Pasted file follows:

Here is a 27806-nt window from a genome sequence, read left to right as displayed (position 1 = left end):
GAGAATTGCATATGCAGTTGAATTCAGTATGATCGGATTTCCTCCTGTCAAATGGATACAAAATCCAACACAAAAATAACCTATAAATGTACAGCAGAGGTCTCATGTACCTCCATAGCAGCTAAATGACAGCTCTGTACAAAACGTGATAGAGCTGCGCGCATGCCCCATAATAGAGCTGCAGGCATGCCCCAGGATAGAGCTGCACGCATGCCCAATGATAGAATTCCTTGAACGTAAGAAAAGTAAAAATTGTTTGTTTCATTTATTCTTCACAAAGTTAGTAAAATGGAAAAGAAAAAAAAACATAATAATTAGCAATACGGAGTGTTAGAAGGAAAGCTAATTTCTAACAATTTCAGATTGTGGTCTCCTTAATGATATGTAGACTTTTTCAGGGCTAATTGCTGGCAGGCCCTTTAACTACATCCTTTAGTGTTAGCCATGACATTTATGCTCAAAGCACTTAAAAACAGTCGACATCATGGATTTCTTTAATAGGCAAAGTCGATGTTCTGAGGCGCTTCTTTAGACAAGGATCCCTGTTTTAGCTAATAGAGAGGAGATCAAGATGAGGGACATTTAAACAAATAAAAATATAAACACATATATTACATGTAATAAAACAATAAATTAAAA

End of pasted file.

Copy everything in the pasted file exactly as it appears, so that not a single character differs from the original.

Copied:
Here is a 27806-nt window from a genome sequence, read left to right as displayed (position 1 = left end):
GAGAATTGCATATGCAGTTGAATTCAGTATGATCGGATTTCCTCCTGTCAAATGGATACAAAATCCAACACAAAAATAACCTATAAATGTACAGCAGAGGTCTCATGTACCTCCATAGCAGCTAAATGACAGCTCTGTACAAAACGTGATAGAGCTGCGCGCATGCCCCATAATAGAGCTGCAGGCATGCCCCAGGATAGAGCTGCACGCATGCCCAATGATAGAATTCCTTGAACGTAAGAAAAGTAAAAATTGTTTGTTTCATTTATTCTTCACAAAGTTAGTAAAATGGAAAAGAAAAAAAAACATAATAATTAGCAATACGGAGTGTTAGAAGGAAAGCTAATTTCTAACAATTTCAGATTGTGGTCTCCTTAATGATATGTAGACTTTTTCAGGGCTAATTGCTGGCAGGCCCTTTAACTACATCCTTTAGTGTTAGCCATGACATTTATGCTCAAAGCACTTAAAAACAGTCGACATCATGGATTTCTTTAATAGGCAAAGTCGATGTTCTGAGGCGCTTCTTTAGACAAGGATCCCTGTTTTAGCTAATAGAGAGGAGATCAAGATGAGGGACATTTAAACAAATAAAAATATAAACACATATATTACATGTAATAAAACAATAAATTAAAA